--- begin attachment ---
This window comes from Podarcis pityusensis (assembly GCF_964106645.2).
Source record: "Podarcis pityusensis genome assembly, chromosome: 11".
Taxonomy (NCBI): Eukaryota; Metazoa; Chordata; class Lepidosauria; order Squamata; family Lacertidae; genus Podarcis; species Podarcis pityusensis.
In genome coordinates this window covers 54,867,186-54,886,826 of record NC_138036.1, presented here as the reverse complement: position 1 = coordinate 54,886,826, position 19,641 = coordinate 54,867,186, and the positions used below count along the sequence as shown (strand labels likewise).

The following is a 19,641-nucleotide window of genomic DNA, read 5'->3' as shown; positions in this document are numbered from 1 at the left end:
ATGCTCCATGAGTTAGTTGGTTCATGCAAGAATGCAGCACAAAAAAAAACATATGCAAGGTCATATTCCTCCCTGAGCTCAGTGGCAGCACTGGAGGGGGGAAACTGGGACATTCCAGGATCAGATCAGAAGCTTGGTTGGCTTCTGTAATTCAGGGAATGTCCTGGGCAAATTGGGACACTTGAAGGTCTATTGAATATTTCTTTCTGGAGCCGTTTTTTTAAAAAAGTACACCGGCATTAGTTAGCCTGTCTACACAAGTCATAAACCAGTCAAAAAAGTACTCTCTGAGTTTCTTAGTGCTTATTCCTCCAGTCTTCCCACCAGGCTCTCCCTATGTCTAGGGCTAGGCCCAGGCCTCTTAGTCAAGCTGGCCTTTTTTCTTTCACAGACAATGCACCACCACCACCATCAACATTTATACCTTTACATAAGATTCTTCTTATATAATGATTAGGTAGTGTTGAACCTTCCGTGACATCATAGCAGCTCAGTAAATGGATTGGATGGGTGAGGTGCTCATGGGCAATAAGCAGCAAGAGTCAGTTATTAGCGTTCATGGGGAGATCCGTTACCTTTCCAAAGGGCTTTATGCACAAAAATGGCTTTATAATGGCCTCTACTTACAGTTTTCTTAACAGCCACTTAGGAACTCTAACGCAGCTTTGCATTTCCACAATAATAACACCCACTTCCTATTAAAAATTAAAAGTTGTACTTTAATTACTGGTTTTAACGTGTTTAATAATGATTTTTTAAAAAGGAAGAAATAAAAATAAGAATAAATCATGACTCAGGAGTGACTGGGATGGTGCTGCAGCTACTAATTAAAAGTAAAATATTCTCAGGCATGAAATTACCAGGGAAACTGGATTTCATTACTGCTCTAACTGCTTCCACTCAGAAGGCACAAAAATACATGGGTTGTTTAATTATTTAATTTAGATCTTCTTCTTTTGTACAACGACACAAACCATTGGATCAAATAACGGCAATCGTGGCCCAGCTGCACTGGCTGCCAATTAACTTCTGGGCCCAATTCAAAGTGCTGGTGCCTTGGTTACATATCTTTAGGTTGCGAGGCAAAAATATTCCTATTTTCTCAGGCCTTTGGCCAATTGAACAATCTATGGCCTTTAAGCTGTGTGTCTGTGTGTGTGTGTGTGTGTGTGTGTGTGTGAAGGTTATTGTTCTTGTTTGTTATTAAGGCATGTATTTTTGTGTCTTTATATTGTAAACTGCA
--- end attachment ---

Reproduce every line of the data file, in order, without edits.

This window comes from Podarcis pityusensis (assembly GCF_964106645.2).
Source record: "Podarcis pityusensis genome assembly, chromosome: 11".
Taxonomy (NCBI): Eukaryota; Metazoa; Chordata; class Lepidosauria; order Squamata; family Lacertidae; genus Podarcis; species Podarcis pityusensis.
In genome coordinates this window covers 54,867,186-54,886,826 of record NC_138036.1, presented here as the reverse complement: position 1 = coordinate 54,886,826, position 19,641 = coordinate 54,867,186, and the positions used below count along the sequence as shown (strand labels likewise).

The following is a 19,641-nucleotide window of genomic DNA, read 5'->3' as shown; positions in this document are numbered from 1 at the left end:
ATGCTCCATGAGTTAGTTGGTTCATGCAAGAATGCAGCACAAAAAAAAACATATGCAAGGTCATATTCCTCCCTGAGCTCAGTGGCAGCACTGGAGGGGGGAAACTGGGACATTCCAGGATCAGATCAGAAGCTTGGTTGGCTTCTGTAATTCAGGGAATGTCCTGGGCAAATTGGGACACTTGAAGGTCTATTGAATATTTCTTTCTGGAGCCGTTTTTTTAAAAAAGTACACCGGCATTAGTTAGCCTGTCTACACAAGTCATAAACCAGTCAAAAAAGTACTCTCTGAGTTTCTTAGTGCTTATTCCTCCAGTCTTCCCACCAGGCTCTCCCTATGTCTAGGGCTAGGCCCAGGCCTCTTAGTCAAGCTGGCCTTTTTTCTTTCACAGACAATGCACCACCACCACCATCAACATTTATACCTTTACATAAGATTCTTCTTATATAATGATTAGGTAGTGTTGAACCTTCCGTGACATCATAGCAGCTCAGTAAATGGATTGGATGGGTGAGGTGCTCATGGGCAATAAGCAGCAAGAGTCAGTTATTAGCGTTCATGGGGAGATCCGTTACCTTTCCAAAGGGCTTTATGCACAAAAATGGCTTTATAATGGCCTCTACTTACAGTTTTCTTAACAGCCACTTAGGAACTCTAACGCAGCTTTGCATTTCCACAATAATAACACCCACTTCCTATTAAAAATTAAAAGTTGTACTTTAATTACTGGTTTTAACGTGTTTAATAATGATTTTTTAAAAAGGAAGAAATAAAAATAAGAATAAATCATGACTCAGGAGTGACTGGGATGGTGCTGCAGCTACTAATTAAAAGTAAAATATTCTCAGGCATGAAATTACCAGGGAAACTGGATTTCATTACTGCTCTAACTGCTTCCACTCAGAAGGCACAAAAATACATGGGTTGTTTAATTATTTAATTTAGATCTTCTTCTTTTGTACAACGACACAAACCATTGGATCAAATAACGGCAATCGTGGCCCAGCTGCACTGGCTGCCAATTAACTTCTGGGCCCAATTCAAAGTGCTGGTGCCTTGGTTACATATCTTTAGGTTGCGAGGCAAAAATATTCCTATTTTCTCAGGCCTTTGGCCAATTGAACAATCTATGGCCTTTAAGCTGTGTGTCTGTGTGTGTGTGTGTGTGTGTGTGTGTGTGAAGGTTATTGTTCTTGTTTGTTATTAAGGCATGTATTTTTGTGTCTTTATATTGTAAACTGCA